Justice Smith wants to make sure that the Black Lives Matter movement doesn’t forget about Black members of the LGBTQ+ community. In a passionate Instagram post shared on June 5, Justice Smith came out as queer and championed the Black LGBTQ+ community, while also encouraging supporters of the Black Lives Matter movement not to ignore its queer and trans members. Along with a video from a protest against police brutality in New Orleans — where someone was singing "Black Trans Lives Matter" and "Black Trans Lives are worth" — the Detective Pikachu star shared several romantic photos with his partner, Nicholas Ashe, to illustrate his post.
"[Nic] and I protested today in New Orleans," Smith wrote on Instagram. "We chanted ‘Black Trans Lives Matter,’ ‘Black Queer Lives Matter,’ ‘All Black Lives Matter’. As a black queer man myself, I was disappointed to see certain people eager to say Black Lives Matter, but hold their tongue when Trans/Queer was added."
The actor then explained to his followers that activism needs to be intersectional, writing, "I want to reiterate this sentiment: if your revolution does not include Black Queer voices, it is anti-black. If your revolution is okay with letting black trans people like Tony McDade slip through the cracks in order to solely liberate black cishet men, it is anti-black." McDade, a Black trans man from Tallahassee, Florida, was shot and killed by police on May 27; the officer responsible has been placed on administrative leave, but their name has not been released.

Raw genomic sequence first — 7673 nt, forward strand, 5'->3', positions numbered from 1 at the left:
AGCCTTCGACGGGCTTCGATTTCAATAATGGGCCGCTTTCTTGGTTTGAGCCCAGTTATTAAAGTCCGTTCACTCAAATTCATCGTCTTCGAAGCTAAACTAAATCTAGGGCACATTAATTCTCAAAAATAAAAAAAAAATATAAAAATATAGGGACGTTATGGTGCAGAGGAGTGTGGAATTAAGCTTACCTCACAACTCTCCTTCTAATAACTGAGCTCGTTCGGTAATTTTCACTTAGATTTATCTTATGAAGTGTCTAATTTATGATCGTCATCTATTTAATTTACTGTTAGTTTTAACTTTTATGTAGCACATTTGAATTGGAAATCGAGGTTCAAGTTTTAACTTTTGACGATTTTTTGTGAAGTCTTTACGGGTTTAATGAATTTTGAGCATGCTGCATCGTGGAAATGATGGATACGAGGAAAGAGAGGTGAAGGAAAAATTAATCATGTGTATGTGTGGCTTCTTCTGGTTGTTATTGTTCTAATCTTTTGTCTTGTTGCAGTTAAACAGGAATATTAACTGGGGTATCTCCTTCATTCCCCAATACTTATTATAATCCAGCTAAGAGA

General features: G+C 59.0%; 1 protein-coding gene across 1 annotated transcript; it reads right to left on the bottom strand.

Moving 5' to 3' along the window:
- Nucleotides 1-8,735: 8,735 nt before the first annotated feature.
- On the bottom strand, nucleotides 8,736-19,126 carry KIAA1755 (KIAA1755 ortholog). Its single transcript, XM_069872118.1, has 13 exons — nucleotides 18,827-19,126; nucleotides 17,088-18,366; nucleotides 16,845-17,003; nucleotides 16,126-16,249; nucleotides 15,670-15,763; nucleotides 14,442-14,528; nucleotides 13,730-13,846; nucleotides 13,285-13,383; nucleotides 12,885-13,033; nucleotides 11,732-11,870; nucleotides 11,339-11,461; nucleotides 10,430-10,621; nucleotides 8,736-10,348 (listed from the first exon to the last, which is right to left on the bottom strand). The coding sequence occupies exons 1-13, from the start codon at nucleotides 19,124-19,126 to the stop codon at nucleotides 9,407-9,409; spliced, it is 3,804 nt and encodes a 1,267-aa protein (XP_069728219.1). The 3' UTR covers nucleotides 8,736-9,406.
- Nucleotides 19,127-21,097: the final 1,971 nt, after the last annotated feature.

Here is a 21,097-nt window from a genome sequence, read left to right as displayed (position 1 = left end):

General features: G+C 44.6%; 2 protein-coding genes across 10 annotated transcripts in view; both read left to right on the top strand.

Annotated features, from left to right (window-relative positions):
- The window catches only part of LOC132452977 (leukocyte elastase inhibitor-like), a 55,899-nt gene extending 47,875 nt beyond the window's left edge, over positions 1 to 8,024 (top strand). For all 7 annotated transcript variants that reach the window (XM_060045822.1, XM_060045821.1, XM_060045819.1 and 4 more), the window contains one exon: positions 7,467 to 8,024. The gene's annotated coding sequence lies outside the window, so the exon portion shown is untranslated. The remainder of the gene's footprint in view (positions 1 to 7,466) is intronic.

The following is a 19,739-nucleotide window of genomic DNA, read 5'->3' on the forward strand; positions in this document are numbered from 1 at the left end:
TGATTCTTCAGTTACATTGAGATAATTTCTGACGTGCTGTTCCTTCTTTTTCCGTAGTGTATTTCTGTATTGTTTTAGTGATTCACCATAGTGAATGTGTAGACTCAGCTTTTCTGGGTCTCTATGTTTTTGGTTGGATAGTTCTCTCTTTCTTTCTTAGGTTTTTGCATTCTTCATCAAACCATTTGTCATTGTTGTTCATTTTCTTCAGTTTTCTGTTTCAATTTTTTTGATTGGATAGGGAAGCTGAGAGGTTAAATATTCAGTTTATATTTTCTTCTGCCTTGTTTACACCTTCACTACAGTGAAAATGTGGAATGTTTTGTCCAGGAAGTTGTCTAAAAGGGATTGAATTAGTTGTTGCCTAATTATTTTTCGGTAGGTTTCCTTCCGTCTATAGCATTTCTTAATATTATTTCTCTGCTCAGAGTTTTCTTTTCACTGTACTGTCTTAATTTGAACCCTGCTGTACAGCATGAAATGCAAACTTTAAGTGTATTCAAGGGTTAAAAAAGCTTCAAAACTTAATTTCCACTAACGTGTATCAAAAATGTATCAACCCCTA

"You are trying to push yourself through the door of a system designed against you, and then shut the door behind you," Smith wrote. "It is in our conditioning to get as close to whiteness, straightness, maleness as we can because that’s where the power is. And if we appeal to it, maybe it’ll give us a slice."
However, he continued, "the revolution is not about appeal." The All the Bright Places actor noted that the movement is about "demanding what should have been given to us from the beginning." And he further elaborated that he meant "black, queer, and trans individuals" have "the right to exist. To live and prosper in public. Without fear of persecution or threat of violence."
To conclude his post, Smith explained that because there has been "so much tragedy on the timeline these last couple of days," he decided to add some photos of him and Nic in order to show his followers "some #blackboyjoy#blacklove#blackqueerlove." He also added a series of rainbow heart emojis, before ending his post with another message of love. "You’ve been my rock and guiding light through all of this and I love you so much," Smith wrote. "I know that on the other side of this Is change, though the fight is far from over."
In addition to his post, Smith has also been sharing resources for people who want to help the fight for justice for McDade, Breonna Taylor, and other Black people who have been killed by police on his Instagram Story. Clearly, Smith is doing his best to make sure that nobody gets left behind in the ongoing quest for justice and equality.
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